It is often said that it is difficult, if not impossible to prove a negative. The concept may be extended to finding the intent of the parties to a contract, and more particularly a divorce settlement agreement
One would think a divorce settlement agreement would provide for all of the rights and obligations of a divorcing couple arising from their marriage, children, and divorce. So what happens when a subject is not specifically covered? If the agreement does not state that a specific child support-related expense is to be paid by the non-custodial parent, does that mean that that parent does not have such an obligation? Is an agreement required to specifically provide that any obligation not specifically stated does not exist?
Take the November 26, 2014 decision of the Appellate Division, Third Department, in Malone v. Malone. In that case, the Third Department upheld the denial of an ex-wife’s requested upward modification of the ex-husband’s child support because the underlying divorce settlement agreements were not unfair or inequitable when entered into; there was no proof the children’s needs were not being met (pardon the double negative); and there was no other basis for an upward modification. Doing so the Third Department affirmed the holding of Rensselaer County Supreme Court Acting Justice Peter A. Lynch.
However, the Third Department also modified Justice Lynch’s ruling by remitting the matter for a new determination of the ex-husband’s child support obligation because the agreements between the parties regarding child support and expenses failed to comply with the nonwaivable Child Support Standards Act recitation requirements.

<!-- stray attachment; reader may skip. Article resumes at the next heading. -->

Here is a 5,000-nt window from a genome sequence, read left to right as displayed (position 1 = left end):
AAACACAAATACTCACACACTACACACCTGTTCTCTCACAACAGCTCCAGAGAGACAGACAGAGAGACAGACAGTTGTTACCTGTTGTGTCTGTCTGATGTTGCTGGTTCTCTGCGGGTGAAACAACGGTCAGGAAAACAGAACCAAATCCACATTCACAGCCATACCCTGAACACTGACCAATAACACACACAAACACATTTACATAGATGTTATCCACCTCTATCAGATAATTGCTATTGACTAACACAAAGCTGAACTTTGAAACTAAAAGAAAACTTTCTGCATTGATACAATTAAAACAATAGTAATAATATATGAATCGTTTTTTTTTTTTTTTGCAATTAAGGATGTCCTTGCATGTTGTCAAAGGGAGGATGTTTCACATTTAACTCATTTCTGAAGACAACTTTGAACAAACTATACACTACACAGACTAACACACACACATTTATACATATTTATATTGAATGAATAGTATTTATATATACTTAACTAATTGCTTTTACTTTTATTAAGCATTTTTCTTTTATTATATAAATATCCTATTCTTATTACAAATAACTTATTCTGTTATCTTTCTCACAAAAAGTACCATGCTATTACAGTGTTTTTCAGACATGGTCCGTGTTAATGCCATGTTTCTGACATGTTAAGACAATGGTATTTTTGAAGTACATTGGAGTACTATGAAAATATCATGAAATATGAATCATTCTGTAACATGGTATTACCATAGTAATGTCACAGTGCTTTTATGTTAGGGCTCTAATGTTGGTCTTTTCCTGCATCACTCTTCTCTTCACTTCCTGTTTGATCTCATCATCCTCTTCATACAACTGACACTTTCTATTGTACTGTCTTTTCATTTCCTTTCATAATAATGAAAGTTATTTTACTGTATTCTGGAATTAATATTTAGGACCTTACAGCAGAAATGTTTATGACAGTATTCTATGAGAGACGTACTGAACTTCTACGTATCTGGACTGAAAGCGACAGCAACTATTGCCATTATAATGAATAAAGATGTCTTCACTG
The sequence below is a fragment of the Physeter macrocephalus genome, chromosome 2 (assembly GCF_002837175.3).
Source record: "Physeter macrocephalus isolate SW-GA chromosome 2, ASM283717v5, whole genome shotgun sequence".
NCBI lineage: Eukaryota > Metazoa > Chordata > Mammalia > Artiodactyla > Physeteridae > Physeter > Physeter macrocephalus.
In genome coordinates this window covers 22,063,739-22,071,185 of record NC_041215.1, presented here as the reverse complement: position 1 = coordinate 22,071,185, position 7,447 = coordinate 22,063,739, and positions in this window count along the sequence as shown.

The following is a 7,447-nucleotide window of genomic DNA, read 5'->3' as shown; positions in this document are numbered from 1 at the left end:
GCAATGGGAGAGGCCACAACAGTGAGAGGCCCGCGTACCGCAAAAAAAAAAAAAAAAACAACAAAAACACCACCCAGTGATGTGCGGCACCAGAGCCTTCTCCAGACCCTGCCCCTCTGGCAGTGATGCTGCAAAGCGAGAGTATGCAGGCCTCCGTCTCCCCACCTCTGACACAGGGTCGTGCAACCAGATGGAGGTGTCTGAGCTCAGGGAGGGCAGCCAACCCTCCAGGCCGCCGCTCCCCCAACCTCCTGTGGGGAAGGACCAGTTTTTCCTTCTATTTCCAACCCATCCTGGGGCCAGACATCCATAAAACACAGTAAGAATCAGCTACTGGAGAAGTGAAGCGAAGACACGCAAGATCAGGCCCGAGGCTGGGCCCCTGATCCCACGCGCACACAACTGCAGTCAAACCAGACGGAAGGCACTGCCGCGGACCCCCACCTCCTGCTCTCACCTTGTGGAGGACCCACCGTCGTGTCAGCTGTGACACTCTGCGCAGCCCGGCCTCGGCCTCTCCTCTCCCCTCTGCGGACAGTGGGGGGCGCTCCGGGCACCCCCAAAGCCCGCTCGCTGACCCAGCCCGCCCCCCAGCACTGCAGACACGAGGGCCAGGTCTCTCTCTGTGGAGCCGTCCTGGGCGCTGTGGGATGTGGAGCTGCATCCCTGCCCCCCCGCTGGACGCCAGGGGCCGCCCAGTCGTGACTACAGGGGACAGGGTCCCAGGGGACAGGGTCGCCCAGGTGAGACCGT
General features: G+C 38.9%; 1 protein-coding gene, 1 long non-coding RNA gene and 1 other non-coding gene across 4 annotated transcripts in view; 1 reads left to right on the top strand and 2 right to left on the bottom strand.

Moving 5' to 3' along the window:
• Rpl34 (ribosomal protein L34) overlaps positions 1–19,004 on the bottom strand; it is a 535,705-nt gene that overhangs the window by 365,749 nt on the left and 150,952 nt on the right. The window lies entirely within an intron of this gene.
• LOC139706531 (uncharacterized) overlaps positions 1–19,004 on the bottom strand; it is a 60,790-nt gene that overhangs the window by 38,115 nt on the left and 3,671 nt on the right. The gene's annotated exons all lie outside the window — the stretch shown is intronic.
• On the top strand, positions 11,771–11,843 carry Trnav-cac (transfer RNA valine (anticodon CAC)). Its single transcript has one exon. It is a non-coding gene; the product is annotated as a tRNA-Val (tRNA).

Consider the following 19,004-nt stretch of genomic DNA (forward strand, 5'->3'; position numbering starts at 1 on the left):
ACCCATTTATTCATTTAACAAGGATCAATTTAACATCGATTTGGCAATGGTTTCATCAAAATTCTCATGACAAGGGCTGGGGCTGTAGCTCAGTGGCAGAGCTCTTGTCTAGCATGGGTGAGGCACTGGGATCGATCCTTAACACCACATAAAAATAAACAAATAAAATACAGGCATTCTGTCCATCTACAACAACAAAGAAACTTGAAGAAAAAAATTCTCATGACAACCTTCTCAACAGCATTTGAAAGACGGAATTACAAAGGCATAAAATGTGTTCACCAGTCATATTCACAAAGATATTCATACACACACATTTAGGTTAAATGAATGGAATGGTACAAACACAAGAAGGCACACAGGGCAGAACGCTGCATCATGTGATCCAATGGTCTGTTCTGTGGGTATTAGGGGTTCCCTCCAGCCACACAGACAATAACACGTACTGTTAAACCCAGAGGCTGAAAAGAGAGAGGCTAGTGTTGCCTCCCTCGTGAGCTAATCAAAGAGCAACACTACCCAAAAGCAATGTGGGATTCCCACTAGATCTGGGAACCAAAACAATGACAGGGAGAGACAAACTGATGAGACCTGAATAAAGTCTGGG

Along the way to this holding, the appellate court discussed the wife’s request that the husband be required to contribute to the cost of the middle child’s private school tuition. The judgment of divorce and underlying agreements were silent as to the parties’ responsibility for such costs. As a result, the appellate court stated, the court “may award educational expenses as justice requires, having [due] regard for the circumstances of the case and of the respective parties and in the best interests of the child.” On this issue, relevant factors would include the parents’ educational background, the child’s academic acuity and the financial situation of the parents.
The Third Department also stated that in support of her application, the wife offered little more than her own subjective belief that the child in question would benefit from smaller class sizes and a more structured environment. The record as a whole contained scant objective evidence concerning the child’s particular academic requirements, the need for such requirements to be met in a private school setting and/or the husband’s ability to contribute to the expenses associated therewith. Given that lack of proof, the Third Department could not say that Justice Lynch abused his discretion when denying the requested contribution to the child’s tuition expenses. (Question: at the de novo determination of child support, may this issue be raised anew?)
Without an agreement, the list of “add-on” expenses which courts are seeing fit to impose over and above the basic periodic child support payments has been ever-expanding. Is the attorney-draftsmen required to foresee all of them?
Will a court respect a catch-all provision that generally states, “if it isn’t stated, then the non-custodial parent is not obligated to pay for it?” Such a provision might read:
The [non-custodial parent] shall not be liable for the payment of all or any portion of any expenses relating to insurance, health care, child care, education, religion, activities, or other expenses of the child(ren), except to the extent provided under this Agreement.
Certainly, such a provision wouldn’t hurt. However, it is noted that the parents are not, as a matter of public policy, allowed to bargain away their children’s right to support to such an extent that their needs are compromised. Nonetheless, such a catch-all provision should greatly increase the burden necessary to avoid the provision’s plain meaning.
Leah Walker Casey, Esq., of Schenectady, represented the ex-wife. The ex-husband represented himself.